Bare City

Bare City


Maguire: I’m currently walking through one of the local food markets here in Jaipur, Rajasthan – India’s tenth largest city. Along the footpath, there’s pigs sitting in the water next to a huge pile of coriander cuttings and tomatoes, and believe me: the smells are definitely trying to compete with each other. But the most prominent sight here is where these stalls have set up. Here, growers are selling out the bottom floor of what looks to be an abandoned high-rise building. There’s broken concrete, copper supports exposed, and a lot more construction still going on. And this is not an unfamiliar site to Jaipur.

The Jaipur Development Authority says almost all buildings violate the construction permission through approval of site maps. Jaipur local Davendra Singh Rathore explained that this halt can be for many reasons.

Mr Singh Rathore: The biggest reason, is those construction during the process recognise unauthorised construction. Unauthorised construction, they are recognised a little late. When some complains – the neighbour – or somebody, or it comes to the notice of the authority. So then, the authority asks the contractor to stop the work. And then the contractor appeals into the court. So then, the matter reaches into the court. And then the trial takes a lot of time in India. Sometimes five years, seven years, ten years. So then the construction is stuck, because of the trial.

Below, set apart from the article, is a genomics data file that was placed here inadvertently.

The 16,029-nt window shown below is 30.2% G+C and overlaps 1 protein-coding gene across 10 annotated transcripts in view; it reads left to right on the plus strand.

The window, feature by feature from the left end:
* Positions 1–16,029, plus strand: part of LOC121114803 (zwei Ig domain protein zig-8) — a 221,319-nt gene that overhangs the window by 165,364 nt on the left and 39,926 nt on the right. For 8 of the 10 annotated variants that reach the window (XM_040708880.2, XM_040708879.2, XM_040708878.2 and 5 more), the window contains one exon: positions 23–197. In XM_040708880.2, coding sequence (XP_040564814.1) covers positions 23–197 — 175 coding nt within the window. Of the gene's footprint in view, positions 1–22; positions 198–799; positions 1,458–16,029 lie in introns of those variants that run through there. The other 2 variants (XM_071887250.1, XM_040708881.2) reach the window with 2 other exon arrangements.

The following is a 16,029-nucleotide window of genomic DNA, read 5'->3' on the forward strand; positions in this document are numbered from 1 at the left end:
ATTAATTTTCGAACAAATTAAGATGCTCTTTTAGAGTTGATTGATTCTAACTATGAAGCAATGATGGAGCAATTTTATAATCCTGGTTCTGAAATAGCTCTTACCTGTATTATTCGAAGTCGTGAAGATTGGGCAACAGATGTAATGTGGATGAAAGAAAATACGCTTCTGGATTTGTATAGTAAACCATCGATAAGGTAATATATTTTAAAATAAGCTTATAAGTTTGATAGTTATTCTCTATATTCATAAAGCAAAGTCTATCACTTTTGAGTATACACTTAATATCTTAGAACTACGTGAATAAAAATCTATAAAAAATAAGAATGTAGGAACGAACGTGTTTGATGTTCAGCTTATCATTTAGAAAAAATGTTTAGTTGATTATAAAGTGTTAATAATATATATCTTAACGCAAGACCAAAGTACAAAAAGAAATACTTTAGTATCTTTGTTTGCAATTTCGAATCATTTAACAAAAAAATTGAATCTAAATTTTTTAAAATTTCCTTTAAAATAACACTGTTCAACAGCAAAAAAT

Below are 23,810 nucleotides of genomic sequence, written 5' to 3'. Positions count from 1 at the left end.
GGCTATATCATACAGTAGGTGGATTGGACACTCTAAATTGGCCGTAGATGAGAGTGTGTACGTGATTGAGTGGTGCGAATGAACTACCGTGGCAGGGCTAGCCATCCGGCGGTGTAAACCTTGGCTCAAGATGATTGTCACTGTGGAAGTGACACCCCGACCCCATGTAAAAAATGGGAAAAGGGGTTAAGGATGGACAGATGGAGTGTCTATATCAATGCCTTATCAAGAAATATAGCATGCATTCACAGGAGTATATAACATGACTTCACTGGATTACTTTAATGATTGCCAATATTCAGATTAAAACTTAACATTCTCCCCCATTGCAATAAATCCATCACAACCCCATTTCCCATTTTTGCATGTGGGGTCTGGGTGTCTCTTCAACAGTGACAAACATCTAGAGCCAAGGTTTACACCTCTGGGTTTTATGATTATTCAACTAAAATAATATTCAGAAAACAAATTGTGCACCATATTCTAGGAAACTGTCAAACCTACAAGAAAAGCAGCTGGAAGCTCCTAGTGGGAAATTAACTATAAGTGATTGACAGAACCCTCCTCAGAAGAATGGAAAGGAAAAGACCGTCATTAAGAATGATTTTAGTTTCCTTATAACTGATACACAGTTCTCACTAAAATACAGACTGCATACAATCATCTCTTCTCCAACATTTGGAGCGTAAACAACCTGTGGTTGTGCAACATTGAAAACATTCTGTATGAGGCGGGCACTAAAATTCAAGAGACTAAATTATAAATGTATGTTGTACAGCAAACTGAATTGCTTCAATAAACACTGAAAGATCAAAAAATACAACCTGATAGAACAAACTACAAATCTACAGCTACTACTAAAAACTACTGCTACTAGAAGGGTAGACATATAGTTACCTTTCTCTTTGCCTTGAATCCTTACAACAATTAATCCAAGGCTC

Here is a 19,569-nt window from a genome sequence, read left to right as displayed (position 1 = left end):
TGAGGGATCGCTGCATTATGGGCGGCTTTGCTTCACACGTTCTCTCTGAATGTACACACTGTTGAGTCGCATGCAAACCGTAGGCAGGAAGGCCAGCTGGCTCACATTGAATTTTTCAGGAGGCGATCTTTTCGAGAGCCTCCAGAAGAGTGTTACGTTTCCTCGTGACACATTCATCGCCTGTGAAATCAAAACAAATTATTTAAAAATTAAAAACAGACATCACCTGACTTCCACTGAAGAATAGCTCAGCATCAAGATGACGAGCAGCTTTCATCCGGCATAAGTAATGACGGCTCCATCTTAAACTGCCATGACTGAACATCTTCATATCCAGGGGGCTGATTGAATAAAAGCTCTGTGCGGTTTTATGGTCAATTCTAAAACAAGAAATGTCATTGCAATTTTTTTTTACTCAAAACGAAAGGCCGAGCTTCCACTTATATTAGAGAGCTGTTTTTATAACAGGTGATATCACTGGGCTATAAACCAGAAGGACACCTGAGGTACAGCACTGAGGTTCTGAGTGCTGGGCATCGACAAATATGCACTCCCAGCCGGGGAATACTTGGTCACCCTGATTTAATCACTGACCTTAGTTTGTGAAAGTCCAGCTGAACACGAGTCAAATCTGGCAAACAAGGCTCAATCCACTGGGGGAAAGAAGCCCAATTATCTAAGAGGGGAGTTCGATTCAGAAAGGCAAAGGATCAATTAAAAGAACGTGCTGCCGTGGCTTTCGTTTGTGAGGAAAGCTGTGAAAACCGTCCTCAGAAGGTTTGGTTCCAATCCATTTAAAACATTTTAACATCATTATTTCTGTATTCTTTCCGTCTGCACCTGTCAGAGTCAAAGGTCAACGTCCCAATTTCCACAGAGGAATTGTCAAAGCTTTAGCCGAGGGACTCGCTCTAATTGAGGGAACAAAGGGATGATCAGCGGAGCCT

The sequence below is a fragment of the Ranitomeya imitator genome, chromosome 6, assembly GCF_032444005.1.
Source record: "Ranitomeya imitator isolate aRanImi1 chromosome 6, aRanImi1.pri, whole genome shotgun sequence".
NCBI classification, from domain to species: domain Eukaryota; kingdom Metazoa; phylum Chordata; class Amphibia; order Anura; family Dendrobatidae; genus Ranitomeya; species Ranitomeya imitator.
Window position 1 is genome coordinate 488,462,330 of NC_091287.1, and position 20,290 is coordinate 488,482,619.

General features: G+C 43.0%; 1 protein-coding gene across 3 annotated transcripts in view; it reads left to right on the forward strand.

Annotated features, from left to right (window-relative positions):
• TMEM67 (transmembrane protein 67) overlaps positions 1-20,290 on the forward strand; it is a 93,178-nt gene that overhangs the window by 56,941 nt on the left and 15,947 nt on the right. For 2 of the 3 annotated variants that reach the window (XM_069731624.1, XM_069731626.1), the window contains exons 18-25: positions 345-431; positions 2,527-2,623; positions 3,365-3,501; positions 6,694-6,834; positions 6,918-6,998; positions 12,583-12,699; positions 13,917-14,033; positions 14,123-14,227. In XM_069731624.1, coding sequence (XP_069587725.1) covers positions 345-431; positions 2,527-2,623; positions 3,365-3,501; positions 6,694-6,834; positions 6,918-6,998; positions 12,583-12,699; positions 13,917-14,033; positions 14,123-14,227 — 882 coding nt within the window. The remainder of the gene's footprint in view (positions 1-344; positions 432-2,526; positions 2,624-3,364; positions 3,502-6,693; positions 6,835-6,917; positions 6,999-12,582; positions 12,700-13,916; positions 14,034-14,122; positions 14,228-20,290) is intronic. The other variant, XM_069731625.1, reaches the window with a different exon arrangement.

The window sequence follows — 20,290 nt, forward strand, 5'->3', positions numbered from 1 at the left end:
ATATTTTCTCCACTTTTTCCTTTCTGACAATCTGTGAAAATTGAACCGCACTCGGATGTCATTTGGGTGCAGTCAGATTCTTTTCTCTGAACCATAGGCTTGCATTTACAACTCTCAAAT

Maguire: Jaipur’s buildings are unique in itself, as the state council has heritage listed shop fronts to conform to the “pink city’s” visage. University student Radhika Maheshwari illustrated the history of this architecture. However, even after government intervention, safety is not completely taken as number one priority.

Maguire: So, those guys that we’re walking passed now: they’re standing on bamboo – basically just poles – would they be illegal workers, or are they by the government, or…

Maheshwari: They are actually the labour workers that have been appointed by the shop keepers. There are some places we can see that are in Jaipur where you get people who work on a day basis. So they take their pay on the basis of a day. Like if they were to work for one day, they would take a lump amount of money. If they work for two days, they take another amount of money. So it is on a day by day basis, or another work basis. We have three type of labour.

Maguire: Workplace health and safety doesn’t come into it too far.

Maheshwari: Yes, actually. Safety is not the matter for them. It’s just that they want to earn. They are just looking for work to work, and they get on so they earn that, and plan to eat the food that has been made.

Maguire: This is Kemii Maguire reporting from Jaipur, Rajasthan.  



Kemii Maguire

With an interest in political cartooning and rural stories, Kemii is eager to gain journalistic experience in all fields. Kemii is a member of the UQ in Jaipur 2017 team, studying a dual Bachelor of Journalism and a Bachelor of Art (Japanese and Political Science).